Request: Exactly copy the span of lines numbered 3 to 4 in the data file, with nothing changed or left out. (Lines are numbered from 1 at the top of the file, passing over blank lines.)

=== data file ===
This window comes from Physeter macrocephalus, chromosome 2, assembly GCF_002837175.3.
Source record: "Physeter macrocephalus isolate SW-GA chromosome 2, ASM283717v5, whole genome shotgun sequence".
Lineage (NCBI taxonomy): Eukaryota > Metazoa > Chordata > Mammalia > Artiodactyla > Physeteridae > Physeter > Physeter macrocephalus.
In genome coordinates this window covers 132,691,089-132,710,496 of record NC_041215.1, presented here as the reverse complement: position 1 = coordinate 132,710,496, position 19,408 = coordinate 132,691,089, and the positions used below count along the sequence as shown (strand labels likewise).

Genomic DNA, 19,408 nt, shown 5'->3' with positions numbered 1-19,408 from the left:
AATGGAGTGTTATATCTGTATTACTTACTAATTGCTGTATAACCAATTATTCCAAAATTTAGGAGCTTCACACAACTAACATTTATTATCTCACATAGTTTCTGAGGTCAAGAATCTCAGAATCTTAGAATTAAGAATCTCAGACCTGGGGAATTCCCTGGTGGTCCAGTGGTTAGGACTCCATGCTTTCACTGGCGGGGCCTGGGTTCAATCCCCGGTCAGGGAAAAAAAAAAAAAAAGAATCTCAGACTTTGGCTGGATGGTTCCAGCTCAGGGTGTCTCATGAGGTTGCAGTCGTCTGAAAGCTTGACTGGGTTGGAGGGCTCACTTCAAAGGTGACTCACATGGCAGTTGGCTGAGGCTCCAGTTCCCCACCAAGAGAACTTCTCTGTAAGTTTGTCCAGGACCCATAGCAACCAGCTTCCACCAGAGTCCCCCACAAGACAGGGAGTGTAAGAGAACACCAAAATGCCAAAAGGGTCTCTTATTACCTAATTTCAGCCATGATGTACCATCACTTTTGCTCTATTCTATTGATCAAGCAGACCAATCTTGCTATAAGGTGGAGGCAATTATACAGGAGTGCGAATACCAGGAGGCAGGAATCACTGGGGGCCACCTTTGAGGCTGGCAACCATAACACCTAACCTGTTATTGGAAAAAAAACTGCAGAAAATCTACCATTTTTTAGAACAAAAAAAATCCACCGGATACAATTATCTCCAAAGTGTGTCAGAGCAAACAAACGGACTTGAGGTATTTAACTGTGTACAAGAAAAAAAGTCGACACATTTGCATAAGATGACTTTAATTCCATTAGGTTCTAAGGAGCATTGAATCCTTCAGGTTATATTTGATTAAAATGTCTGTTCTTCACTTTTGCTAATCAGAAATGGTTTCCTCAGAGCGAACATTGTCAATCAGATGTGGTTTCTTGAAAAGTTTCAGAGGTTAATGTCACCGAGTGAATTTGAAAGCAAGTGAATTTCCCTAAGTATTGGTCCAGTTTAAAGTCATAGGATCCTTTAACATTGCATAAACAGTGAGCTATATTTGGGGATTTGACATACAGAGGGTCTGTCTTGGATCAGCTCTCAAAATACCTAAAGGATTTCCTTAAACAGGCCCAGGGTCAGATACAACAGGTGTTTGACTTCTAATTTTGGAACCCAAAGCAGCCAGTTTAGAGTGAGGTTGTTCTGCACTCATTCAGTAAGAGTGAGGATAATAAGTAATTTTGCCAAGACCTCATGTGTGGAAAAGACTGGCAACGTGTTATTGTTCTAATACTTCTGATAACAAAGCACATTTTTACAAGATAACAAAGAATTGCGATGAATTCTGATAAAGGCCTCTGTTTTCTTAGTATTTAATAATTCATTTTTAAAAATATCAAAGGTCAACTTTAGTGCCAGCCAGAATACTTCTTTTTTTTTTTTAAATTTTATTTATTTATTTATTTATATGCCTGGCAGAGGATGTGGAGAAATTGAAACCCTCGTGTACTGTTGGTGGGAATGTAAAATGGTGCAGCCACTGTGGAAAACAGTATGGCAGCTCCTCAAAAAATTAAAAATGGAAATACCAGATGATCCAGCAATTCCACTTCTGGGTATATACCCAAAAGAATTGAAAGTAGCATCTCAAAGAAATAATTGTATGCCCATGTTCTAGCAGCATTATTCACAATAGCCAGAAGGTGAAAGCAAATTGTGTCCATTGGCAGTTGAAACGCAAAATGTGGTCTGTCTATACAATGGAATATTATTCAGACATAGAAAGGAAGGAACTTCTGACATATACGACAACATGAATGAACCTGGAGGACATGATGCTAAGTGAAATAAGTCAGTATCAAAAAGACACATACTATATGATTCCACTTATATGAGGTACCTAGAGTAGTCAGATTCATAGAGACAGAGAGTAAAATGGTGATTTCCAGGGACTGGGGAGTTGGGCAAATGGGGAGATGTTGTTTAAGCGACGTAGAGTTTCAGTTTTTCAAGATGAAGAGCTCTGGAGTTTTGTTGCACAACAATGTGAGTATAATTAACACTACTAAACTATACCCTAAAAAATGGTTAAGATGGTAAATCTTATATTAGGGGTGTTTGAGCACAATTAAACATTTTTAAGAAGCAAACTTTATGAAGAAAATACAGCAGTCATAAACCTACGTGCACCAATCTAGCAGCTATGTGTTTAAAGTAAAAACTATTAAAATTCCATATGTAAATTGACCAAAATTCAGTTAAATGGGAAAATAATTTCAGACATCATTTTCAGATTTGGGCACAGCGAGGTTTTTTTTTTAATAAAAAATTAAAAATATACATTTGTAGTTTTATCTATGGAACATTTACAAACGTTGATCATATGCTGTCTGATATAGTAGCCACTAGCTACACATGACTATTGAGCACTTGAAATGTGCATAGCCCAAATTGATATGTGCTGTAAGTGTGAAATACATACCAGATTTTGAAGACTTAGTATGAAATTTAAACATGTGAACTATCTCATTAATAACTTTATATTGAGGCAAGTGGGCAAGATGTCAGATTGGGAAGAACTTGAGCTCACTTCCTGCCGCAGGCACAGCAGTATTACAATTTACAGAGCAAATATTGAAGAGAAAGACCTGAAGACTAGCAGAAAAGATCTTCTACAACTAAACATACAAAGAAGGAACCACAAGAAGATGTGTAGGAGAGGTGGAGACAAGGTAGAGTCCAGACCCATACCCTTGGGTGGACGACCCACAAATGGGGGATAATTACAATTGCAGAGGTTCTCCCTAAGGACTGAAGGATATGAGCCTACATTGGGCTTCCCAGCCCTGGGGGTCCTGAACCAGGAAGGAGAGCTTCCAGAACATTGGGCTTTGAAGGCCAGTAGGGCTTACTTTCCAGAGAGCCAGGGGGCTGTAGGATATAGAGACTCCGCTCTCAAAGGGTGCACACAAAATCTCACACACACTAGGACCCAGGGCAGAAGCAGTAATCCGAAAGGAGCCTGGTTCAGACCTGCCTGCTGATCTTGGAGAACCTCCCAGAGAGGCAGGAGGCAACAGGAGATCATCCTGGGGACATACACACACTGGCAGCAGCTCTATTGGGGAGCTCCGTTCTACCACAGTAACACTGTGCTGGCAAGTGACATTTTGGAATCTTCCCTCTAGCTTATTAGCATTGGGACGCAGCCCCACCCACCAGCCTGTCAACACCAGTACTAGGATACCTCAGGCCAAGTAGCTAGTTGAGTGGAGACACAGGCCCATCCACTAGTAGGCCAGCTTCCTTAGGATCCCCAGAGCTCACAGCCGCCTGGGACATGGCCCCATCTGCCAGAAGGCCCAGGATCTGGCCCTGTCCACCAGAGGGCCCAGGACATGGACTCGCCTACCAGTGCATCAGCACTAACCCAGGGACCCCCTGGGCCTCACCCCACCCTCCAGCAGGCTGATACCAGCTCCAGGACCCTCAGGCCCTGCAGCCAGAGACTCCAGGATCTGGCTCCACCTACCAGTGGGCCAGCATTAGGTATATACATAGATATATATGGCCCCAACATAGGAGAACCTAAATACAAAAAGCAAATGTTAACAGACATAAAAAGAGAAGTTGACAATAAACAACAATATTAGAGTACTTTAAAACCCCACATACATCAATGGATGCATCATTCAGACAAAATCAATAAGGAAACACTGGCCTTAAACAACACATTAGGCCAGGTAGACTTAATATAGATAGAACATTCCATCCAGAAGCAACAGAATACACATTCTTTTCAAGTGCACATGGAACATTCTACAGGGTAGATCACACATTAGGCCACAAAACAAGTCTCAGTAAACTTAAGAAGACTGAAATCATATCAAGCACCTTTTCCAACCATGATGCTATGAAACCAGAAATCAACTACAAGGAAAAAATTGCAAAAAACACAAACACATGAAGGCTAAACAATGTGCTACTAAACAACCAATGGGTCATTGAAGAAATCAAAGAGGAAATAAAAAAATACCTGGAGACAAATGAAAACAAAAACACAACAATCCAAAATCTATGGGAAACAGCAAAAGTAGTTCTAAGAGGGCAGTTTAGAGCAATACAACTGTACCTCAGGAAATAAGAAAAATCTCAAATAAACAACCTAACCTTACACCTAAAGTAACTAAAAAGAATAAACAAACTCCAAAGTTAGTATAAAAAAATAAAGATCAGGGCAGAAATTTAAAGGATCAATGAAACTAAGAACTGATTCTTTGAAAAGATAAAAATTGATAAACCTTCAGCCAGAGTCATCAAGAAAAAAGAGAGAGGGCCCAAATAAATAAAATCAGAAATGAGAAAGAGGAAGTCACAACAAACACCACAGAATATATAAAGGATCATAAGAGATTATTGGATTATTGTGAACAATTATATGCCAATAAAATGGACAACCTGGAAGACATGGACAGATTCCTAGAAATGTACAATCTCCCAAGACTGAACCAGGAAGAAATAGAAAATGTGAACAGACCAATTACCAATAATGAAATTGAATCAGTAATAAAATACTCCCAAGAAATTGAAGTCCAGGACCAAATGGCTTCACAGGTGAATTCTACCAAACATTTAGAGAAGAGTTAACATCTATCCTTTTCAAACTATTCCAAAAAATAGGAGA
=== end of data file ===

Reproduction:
Lineage (NCBI taxonomy): Eukaryota > Metazoa > Chordata > Mammalia > Artiodactyla > Physeteridae > Physeter > Physeter macrocephalus.
In genome coordinates this window covers 132,691,089-132,710,496 of record NC_041215.1, presented here as the reverse complement: position 1 = coordinate 132,710,496, position 19,408 = coordinate 132,691,089, and the positions used below count along the sequence as shown (strand labels likewise).